Covered Bridges

So there is a bunch of different theories about why covered bridges were originally built.  Some say it was to keep the horses from getting spooked when they crossed.  Some say it was to provide shelter for those that got caught out in the weather.  But most likely they were covered to protect the massive wooden trusses that held the bridges together.  Adding the covering would increase the life of the bridge by as much as three times.

What ever the reason for the covered bridge, it most certainly has given us some beautiful sights to see out in the country side.  I’m lucky enough to live in an area where there are several bridges that have been preserved and today a few of photographed three of the local bridges.  Hope you enjoy the bridges as much as we did.

Kings Covered Bridge first built 1806.

Kings Covered Bridge 1802

The King’s Bridge is a historic covered bridge in Middlecreek TownshipSomerset County, Pennsylvania. It was built in 1806, and is a 127-foot-4-inch-long (38.81 m) Burr truss bridge, with an asbestos covered gable roof. The bridge crosses Laurel Hill Creek. It is one of 10 covered bridges in Somerset County.[2]

It was added to the National Register of Historic Places in 1980.  Info from Wikipedia

Barronvale Bridge first built 1902.

Barronvale Bridge 1830

The Barronvale Bridge, also known as Barron’s Mill Bridge, is a historic covered bridge at Middlecreek Township, in Somerset County, Pennsylvania crossing Laurel Hill Creek. At 162 feet 3 inches (49.45 m) it is the longest remaining covered bridge in Somerset County. It is 13 feet 10 inches (4.22 m) wide. The Burr truss bridge was built in 1902, and is one of 10 covered bridges in Somerset County.[2][3] Info from Wikipedia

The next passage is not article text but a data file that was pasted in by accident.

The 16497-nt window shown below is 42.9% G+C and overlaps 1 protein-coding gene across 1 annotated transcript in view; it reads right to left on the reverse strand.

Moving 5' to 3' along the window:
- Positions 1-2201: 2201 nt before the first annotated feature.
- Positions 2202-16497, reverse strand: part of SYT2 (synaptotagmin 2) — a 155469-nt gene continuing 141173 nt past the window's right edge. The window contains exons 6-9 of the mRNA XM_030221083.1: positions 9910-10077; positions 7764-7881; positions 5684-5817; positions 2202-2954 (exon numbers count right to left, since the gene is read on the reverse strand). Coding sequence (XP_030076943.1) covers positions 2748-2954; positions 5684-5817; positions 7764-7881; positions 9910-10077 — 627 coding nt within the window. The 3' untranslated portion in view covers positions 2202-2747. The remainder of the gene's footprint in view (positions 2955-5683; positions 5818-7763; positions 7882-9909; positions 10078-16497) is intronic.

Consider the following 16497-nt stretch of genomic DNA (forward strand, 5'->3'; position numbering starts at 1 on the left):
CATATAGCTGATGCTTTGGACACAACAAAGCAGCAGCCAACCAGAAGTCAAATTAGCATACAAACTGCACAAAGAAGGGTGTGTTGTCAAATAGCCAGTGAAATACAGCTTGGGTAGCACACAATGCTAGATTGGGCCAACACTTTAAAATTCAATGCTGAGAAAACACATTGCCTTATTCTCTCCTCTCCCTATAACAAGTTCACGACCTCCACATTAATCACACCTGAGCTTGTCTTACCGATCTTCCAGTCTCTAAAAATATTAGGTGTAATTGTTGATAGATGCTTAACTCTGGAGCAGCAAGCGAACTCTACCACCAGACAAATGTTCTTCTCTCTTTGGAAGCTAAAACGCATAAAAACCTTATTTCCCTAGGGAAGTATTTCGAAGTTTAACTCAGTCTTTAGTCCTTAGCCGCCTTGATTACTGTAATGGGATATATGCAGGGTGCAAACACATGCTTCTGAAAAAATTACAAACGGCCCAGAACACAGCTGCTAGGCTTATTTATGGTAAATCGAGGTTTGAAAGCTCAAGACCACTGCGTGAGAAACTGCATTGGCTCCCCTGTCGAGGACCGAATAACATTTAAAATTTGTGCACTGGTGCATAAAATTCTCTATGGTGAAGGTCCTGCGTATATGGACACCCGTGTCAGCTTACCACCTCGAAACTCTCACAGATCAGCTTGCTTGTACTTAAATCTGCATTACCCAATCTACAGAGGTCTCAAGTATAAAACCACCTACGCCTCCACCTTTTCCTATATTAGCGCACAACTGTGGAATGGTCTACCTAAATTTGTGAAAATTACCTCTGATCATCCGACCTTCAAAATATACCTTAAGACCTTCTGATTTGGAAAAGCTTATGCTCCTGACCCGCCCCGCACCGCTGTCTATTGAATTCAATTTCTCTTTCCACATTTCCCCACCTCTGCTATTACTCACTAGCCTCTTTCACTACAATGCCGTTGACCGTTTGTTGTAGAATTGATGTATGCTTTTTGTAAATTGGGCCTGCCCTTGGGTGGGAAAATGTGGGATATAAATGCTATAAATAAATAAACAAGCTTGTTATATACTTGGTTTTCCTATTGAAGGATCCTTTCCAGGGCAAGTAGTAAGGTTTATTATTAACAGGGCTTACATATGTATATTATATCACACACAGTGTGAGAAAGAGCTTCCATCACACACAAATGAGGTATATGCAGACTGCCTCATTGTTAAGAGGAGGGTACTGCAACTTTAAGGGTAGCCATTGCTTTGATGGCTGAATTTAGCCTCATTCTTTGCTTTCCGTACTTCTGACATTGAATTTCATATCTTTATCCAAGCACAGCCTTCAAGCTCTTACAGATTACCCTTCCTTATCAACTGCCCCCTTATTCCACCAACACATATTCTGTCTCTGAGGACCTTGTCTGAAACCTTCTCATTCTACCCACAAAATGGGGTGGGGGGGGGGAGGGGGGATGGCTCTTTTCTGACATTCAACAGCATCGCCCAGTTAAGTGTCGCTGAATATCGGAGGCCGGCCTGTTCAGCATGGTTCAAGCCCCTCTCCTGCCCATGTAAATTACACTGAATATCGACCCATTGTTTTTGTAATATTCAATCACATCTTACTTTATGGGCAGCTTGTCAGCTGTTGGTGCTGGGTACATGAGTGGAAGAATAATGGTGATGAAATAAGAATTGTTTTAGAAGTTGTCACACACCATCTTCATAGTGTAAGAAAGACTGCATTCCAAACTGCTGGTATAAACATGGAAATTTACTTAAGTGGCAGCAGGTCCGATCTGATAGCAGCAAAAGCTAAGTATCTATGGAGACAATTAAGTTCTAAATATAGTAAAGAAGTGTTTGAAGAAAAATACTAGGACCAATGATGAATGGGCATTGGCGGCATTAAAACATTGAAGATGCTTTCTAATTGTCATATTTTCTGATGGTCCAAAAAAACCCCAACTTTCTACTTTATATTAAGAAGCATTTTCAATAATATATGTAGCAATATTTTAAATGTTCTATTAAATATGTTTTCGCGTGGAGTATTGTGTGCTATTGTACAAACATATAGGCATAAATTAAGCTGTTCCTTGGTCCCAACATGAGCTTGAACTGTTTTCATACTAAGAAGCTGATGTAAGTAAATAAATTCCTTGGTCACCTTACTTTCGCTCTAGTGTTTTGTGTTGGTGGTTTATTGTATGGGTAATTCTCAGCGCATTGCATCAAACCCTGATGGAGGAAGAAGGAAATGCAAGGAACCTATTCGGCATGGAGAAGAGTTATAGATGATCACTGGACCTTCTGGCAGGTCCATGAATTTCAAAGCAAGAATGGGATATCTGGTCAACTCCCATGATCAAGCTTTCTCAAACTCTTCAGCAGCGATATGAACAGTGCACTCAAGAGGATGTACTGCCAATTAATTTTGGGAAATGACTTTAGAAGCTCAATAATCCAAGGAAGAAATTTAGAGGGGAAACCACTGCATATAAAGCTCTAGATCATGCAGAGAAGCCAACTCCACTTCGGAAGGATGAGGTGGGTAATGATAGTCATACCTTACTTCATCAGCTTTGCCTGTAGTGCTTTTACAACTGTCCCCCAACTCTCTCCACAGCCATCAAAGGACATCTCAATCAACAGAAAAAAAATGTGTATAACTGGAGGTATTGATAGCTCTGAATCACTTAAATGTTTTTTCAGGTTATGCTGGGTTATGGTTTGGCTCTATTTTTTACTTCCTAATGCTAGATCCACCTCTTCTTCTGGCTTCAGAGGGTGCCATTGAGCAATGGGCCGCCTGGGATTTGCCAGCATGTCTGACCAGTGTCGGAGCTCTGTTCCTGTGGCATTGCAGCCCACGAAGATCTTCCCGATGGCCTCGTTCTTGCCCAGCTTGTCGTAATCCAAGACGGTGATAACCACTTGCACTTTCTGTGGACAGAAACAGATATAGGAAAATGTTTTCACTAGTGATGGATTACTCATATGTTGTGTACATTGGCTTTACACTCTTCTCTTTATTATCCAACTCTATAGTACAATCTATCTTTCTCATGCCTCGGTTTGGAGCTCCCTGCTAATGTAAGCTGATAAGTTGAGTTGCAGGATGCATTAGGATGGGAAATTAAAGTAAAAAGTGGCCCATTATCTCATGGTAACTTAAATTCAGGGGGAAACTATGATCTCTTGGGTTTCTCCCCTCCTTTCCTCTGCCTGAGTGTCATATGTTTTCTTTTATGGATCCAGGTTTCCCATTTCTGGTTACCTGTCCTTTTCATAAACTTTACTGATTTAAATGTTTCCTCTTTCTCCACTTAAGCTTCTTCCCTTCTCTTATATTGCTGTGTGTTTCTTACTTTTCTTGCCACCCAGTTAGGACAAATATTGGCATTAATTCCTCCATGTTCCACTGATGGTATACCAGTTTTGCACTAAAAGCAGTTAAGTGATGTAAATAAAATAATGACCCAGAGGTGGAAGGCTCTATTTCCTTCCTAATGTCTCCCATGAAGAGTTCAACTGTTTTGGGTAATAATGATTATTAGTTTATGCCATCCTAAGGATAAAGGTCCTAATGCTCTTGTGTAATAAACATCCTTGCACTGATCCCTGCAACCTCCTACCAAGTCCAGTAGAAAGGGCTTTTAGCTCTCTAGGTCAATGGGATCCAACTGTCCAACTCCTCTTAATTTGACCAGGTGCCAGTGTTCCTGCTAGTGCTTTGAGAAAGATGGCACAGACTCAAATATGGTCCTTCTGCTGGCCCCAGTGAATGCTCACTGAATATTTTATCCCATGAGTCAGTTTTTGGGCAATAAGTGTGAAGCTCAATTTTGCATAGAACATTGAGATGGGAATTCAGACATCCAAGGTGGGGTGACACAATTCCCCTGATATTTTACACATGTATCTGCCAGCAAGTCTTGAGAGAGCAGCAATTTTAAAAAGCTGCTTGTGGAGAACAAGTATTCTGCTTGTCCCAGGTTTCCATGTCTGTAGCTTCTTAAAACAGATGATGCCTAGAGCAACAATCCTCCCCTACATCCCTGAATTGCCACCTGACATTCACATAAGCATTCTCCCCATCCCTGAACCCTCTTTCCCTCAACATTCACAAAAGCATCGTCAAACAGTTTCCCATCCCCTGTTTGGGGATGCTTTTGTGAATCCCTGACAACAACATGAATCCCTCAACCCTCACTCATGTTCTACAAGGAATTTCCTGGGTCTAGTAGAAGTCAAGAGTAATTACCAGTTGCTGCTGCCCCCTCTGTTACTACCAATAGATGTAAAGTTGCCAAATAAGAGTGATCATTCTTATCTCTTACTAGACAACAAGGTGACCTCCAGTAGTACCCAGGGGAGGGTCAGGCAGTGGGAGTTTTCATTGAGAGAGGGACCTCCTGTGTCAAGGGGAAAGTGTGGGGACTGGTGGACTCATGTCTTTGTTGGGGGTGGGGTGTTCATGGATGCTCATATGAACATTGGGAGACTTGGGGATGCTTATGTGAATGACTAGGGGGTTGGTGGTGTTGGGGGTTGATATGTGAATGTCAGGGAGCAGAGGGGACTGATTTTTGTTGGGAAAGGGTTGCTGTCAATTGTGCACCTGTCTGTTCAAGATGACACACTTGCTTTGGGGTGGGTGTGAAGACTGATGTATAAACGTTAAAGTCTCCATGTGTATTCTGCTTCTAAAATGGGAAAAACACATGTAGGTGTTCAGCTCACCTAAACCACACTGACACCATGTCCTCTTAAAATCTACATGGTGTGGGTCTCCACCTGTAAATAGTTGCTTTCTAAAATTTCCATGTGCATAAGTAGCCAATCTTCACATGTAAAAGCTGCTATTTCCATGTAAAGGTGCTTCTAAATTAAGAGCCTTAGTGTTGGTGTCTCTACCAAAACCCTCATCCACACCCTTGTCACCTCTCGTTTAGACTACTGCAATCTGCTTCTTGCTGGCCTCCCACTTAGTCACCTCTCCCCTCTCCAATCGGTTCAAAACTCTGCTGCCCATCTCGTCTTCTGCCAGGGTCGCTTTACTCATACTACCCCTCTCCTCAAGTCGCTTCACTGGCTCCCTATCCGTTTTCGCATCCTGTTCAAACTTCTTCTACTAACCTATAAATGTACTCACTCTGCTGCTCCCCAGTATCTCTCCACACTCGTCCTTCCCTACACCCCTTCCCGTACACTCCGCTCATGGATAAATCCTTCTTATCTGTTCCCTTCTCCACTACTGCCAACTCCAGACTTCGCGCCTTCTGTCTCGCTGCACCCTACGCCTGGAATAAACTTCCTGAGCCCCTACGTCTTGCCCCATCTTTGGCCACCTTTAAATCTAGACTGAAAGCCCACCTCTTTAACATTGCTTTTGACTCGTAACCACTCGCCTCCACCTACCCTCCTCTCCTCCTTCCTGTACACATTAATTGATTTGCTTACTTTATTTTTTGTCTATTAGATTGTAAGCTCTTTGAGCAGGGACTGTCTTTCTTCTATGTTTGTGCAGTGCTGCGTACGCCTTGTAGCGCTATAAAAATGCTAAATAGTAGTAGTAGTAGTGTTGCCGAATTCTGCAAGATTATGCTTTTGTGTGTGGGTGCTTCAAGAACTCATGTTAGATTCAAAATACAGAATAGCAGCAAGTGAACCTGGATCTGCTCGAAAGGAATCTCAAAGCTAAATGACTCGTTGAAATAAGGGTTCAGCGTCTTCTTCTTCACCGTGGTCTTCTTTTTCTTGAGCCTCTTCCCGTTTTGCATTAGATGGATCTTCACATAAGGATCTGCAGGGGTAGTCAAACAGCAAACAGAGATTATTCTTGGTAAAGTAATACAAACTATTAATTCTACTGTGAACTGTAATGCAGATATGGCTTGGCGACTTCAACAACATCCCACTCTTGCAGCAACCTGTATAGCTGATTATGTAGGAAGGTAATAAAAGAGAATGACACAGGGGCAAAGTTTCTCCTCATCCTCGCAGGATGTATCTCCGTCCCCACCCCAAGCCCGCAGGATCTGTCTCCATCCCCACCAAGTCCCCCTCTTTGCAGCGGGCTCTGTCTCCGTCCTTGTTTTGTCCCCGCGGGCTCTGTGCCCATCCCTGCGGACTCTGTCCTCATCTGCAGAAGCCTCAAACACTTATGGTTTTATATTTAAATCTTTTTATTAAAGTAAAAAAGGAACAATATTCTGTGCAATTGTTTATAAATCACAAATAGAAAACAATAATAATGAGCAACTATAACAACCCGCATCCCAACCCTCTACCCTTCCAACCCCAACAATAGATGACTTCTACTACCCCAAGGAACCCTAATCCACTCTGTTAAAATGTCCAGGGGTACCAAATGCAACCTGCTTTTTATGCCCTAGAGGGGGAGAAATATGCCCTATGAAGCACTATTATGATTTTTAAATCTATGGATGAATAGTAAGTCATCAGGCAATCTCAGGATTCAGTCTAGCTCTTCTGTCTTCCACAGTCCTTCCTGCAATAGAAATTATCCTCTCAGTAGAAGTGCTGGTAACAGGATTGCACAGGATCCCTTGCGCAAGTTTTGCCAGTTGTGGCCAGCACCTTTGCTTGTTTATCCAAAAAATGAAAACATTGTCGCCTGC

Lower Humbert Covered Bridge built 1891.

Humbert Covered Bridge

The Lower Humbert Covered Bridge, or the Faidley Covered Bridge, is an 126-foot-6-inch (38.56 m) Burr Arch truss covered bridge that crosses Laurel Hill Creek, in Lower Turkeyfoot TownshipSomerset County in the U.S. state of Pennsylvania. It was built in 1891 and was listed on the National Register of Historic Places on December 10, 1980.[2] It is one of the ten remaining covered bridges in Somerset County.  Info from Wikipedia.

365 Project | Day 16 Fall Revisited

Todays photo games from a short day trip I made in the fall to a historical landmark in Grantsville, Md.  This was an early boring shot just after day break.  And to me there is just something about that light that made the hour-long drive in the early morning worth it.

Castlemans River Bridge

Castleman's River Bridge